Posts Tagged ‘Pinecrest Gardens Farmers Market’

A couple months ago, a crop of fresh new market signs popped up at the Bee Heaven Farm tent at Pinecrest Gardens Farmers Market. The colorful creations were drawn by Rachel, farmer Margie’s daughter, who is studying illustration arts at SUNY Purchase.

But hurry, you don’t have much time!

This coming Sunday, April 15th, is the last day that Bee Heaven will be at the Pinecrest market. (The market runs through May, but Bee Heaven’s growing season is already winding down.)

It’s also going to be quite the day, with the 3rd Annual Pinecrest Earth Day Festival going on throughout the Gardens. Admission is free.

By the way… these pictures were taken back in January…. so they’re not necessarily representative of what’s in season and available now at market. Different signs will be up, too. Go take a look for yourself!

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It’s that time of year when heirloom tomatoes are coming in thick and fast. You’ll find them in all shapes and sizes and colors at the Redland Organics tent at Pinecrest Gardens Farmers Market on Sundays.

Big ones, small ones, green, red, yellow, even orange, looking like jewels, enticing you to gather them from their wooden trays.

Eat one and you’ll know why people are crazy about heirlooms. Not only are they beautiful, but they’re just bursting with real flavor, their seed saved for generations.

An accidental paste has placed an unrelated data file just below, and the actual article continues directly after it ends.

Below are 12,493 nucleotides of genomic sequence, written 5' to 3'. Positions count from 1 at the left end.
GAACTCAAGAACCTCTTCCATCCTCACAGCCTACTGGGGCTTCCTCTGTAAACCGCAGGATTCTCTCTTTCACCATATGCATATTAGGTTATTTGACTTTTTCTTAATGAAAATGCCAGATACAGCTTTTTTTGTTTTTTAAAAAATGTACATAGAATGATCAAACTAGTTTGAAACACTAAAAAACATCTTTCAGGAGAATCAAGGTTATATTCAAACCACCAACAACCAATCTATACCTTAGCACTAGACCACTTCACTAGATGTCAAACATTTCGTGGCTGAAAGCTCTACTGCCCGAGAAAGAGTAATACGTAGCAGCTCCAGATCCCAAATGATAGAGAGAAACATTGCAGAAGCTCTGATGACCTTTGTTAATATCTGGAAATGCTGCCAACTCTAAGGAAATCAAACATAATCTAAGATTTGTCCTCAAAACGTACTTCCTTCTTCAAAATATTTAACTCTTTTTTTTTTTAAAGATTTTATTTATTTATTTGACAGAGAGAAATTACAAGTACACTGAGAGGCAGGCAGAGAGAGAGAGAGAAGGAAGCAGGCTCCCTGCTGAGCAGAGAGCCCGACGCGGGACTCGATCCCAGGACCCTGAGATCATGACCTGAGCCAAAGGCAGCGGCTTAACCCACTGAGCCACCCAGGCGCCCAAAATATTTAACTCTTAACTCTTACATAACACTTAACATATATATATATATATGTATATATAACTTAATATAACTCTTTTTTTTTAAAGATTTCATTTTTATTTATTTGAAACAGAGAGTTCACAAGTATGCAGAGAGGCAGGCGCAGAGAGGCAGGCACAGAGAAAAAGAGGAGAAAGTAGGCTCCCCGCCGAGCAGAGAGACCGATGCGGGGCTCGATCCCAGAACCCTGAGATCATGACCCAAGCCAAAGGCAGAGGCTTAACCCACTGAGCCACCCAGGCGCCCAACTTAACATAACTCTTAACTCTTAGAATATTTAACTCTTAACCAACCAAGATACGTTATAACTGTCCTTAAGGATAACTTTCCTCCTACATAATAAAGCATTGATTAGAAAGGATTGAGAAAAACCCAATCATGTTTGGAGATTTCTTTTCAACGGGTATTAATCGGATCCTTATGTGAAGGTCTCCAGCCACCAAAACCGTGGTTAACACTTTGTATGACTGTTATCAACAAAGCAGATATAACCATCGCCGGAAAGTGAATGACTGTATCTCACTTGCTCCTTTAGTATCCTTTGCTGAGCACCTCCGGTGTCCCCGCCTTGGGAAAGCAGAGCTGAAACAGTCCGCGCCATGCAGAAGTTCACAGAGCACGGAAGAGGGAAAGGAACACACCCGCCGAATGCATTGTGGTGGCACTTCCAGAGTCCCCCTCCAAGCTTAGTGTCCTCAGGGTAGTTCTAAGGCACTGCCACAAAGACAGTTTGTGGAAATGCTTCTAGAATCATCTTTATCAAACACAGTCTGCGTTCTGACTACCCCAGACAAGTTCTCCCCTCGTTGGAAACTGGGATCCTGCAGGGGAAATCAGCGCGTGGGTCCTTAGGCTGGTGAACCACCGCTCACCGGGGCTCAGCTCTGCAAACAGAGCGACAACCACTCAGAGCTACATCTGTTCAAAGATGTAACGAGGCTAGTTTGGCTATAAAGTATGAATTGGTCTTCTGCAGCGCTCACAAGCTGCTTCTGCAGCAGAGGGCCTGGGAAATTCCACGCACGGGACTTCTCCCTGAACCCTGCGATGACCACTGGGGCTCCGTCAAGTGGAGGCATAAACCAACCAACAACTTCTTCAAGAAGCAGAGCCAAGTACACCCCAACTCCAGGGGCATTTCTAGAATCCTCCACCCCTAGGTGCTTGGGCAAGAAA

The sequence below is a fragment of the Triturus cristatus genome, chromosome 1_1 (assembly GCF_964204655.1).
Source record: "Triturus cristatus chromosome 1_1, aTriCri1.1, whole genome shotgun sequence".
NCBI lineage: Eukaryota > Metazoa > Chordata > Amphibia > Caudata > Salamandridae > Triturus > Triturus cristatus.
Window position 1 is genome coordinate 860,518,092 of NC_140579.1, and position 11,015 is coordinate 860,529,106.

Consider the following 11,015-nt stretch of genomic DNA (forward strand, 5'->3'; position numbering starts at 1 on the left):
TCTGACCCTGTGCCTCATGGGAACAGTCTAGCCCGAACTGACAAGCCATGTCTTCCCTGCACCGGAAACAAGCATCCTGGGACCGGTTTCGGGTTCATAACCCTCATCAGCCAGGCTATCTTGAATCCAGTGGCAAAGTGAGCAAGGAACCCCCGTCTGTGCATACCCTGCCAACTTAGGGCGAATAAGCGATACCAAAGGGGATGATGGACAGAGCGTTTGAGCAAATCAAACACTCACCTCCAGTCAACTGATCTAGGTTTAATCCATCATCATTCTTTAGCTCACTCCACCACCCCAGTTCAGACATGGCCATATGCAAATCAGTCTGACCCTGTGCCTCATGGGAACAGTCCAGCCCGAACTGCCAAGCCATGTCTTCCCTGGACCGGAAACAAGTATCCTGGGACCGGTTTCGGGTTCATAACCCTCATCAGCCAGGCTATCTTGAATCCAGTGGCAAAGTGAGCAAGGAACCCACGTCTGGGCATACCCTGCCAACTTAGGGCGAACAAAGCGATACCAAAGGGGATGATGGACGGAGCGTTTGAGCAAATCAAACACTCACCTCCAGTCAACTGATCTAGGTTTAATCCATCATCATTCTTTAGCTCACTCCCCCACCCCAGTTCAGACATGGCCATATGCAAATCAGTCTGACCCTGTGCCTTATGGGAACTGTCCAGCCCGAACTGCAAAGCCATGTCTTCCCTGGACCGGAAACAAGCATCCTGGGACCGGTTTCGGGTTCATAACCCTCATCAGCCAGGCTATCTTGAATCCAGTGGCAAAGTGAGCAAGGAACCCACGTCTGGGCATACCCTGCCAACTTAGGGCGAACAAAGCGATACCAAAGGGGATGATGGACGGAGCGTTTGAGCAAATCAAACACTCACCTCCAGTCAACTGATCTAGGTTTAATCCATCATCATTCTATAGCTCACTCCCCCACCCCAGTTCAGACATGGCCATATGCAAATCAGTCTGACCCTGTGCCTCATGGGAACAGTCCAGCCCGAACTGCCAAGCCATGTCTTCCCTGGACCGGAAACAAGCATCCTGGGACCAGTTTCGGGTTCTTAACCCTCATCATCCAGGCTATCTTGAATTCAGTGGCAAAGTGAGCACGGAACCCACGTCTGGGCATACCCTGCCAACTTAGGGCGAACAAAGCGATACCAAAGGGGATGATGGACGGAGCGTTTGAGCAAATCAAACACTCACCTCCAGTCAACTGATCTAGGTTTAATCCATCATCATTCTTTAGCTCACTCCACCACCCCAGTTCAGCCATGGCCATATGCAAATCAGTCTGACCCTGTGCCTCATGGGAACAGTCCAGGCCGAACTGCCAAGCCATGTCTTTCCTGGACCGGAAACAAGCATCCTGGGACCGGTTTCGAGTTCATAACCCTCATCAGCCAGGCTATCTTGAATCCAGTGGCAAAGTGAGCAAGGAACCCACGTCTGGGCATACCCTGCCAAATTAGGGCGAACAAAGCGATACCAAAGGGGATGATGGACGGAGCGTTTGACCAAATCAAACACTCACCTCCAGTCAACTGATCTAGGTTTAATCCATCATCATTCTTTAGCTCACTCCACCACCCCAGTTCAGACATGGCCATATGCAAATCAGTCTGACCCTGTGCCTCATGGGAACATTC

Green ones tend to be a bit more tart, yellow and orange are sweet, and “black” ones have the richest flavor of all.

To serve, slice and add a little bit of good olive oil and sea salt and you’ve got locavore heaven on your plate and in your mouth.

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Lettuce Farmer Tim Rowan at the Pinecrest Gardens Green Market.

While most of us are still asleep, farmer Tim Rowan gets up on market days in the middle of the night, turns on the floodlight in his 3/4 acre field, and starts harvesting lettuce and cabbage by 4:30 a.m. The greens are only a few hours old by the time market opens. “That to me is creative,” Tim said. “Growing lettuce is creative. Getting it to customers within hours is creative. Anybody can load it in a box and ship it in. What I have growing that day is what I have at market.”

By 8 a.m. on a recent Sunday morning, Tim was set up underneath a large banyan tree at the Pinecrest Gardens Green Market. A poster size copy of his organic certification hung from the tree, and a big green and white Local & Organic sign was at the front of the table. It was heaped with cabbages and lettuces grown at The Lettuce Farm, Tim’s small certified organic farm located deep in Redland.

Last Sunday, a steady stream of customers and friends appeared at Tim’s table, and he greeted each person, remembering quite a few regulars by name. (He has been selling at this particular market since it started in 1996 in front of Gardner’s Market.) He chatted with them about their kids and families as he briskly bagged up their purchases of salad mix, butterhead lettuce, tatsoi, formosa cabbage and bok choy. A man came up asking for arugula. “All sold out,” Tim told him. “Come early for selection, come late for bargains.” The arugula was gone by 10 am, and almost everything else was gone an hour before the market closed.